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  • CHARLES SPURGEON'S WRITINGS -
    “GOD WITH US,” UNPARALLELED CONDESCENSION.


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    HIS gracious Emmanuel “God with us” was the great Creator. “All things were made by Him; and without Him was not any thing made that was made.” He reigned in Heaven as the acknowledged equal with the Father.

    The angels delighted to do Him homage; every seraph’s wing would fly at His bidding; all the host of Heaven worshipped at His feet. Hymned day without night by all the sacred choristers, He did not lack for praise. Nor did He lack for servants; legions of angels were ever ready to do His commandments, hearkening unto the voice of His word.

    All the powers of nature, too, were under His control. He wanted nothing to make Him glorious; all things were His, and the power to make more if He needed them. He could truly say, “If I were hungry, I would not tell thee: for the world is Mine, and the fullness thereof.” It was this God, this Ever blessed One, who had been from eternity with the Father, and in whom the Father had infinite delight, who looked upon men with the eye of love. He that was born in Bethlehem’s manger, He that lived here the life of a peasant, toiling and suffering, was one with Jehovah.

    Well might Isaiah, in his prophetic vision, proclaim the royal titles of the “Child” who was to be born, and the “Son” who, in the fullness of time, would be given to us and for us: “The government shall be upon His shoulder: and His Name shall be called Wonderful, Counselor, The Mighty God, The everlasting Father, The Prince of Peace.” Let this truth sink into our souls, that it was God Himself who came from Heaven to save us from destruction. It was no inferior being, no one like ourselves; but it was “very God of very God” who loved us with an everlasting and infinite affection. I have often turned that thought over in my mind, but I have never been able to express it as I have wished.

    If I were told that all the sons of men cared for me, that would be but as a drop in a bucket compared with Jehovah Himself regarding me with favor.

    If it were said that all the princes of the earth had fallen at some poor man’s feet, and laid aside their dignities that they might relieve his necessities, it would be counted condescending kindness; but such an act would not be worthy to be spoken of in comparison with that infinite condescension and unparalleled love which brought the Savior from the skies to rescue and redeem such worthless rebels as we were. It is not possible that all the condescension of all the kind and compassionate men who have ever lived should be more than as a small grain that could not turn the scale, compared with the everlasting hills of the Savior’s wondrous love.

    What amazing condescension is it that God, who made all things, should assume the nature of one of His own creatures, that the Self existent should be united with the dependent and derived, and the Almighty linked with the feeble and mortal! In His Incarnation, our Lord Jesus Christ descended to the very depths of humiliation, by entering into alliance with a nature which did not occupy the chief place in the scale of existence. It would have been marvelous condescension for the infinite and incomprehensible Jehovah to have taken upon Himself the nature of some noble spiritual being, such as a seraph or a cherub. The union of the Divine Creator with any created spirit would have been an immeasurable stoop; but for God to become one with man, is far greater condescension.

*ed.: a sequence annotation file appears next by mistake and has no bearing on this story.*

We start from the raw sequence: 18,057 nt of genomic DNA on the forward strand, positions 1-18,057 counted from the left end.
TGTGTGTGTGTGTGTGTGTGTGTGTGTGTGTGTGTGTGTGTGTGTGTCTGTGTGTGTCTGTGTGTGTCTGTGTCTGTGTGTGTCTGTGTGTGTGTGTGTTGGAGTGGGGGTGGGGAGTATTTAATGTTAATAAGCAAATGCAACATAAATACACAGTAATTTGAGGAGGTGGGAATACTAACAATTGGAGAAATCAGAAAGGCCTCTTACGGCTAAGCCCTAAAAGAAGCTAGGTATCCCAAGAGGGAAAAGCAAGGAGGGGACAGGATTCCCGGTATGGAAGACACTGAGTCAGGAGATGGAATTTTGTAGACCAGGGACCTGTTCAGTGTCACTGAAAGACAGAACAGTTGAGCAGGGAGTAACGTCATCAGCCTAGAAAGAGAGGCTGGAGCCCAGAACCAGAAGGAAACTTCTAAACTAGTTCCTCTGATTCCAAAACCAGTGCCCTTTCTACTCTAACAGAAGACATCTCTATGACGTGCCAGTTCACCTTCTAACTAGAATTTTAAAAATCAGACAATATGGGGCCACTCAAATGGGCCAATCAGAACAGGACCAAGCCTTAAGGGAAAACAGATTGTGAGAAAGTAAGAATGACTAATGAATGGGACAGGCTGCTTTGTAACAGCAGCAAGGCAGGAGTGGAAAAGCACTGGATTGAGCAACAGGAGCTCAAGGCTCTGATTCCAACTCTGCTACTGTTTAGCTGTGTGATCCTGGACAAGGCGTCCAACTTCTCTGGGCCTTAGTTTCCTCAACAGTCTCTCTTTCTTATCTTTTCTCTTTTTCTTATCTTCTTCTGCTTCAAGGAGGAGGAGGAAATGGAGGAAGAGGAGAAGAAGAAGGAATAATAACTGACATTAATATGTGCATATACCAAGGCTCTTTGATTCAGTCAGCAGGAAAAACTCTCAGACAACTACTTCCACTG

Remember that, in the person of Christ, manhood was not merely an immortal spirit, but also suffering, hungering, dying, flesh and blood. There was taken to Himself, by our Lord, all that materialism which makes up a human body; and that body is, after all, formed out of the dust of the earth, a structure fashioned from the materials which lie all around us. There is nothing in our bodily frame but what is to be found in the substance of the earth on which we live. We feed upon that which groweth out of the earth; and when we die, we go back to the dust from whence we were taken. Is it not a strange thing that this grosser part of creation, this meaner part, this dust of it, should nevertheless be taken into union with that pure, incomprehensible Divine Being, of whom we know so little, and of whom we can really comprehend nothing at all? Oh, the condescension of it! I must leave it to the meditations of your quiet moments. Dwell on it with awe. I am persuaded that no man has any adequate idea how wonderful a stoop it was for God thus to dwell in human flesh, and to be “God with us.”

    Yet, to realize in it something that is still more remarkable, remember that the creature whose nature Christ took was a being who had sinned against Him. I can more readily conceive of the Lord taking upon Himself the nature of a race which had never fallen; but, lo! man stood in rebellion against God, and yet a man did Christ become, that He might deliver us from the consequences of our rebellion, and lift us up to something higher than our pristine purity. “Oh, the depths!” is all that we can say, as we look on and marvel at this stoop of Divine love.

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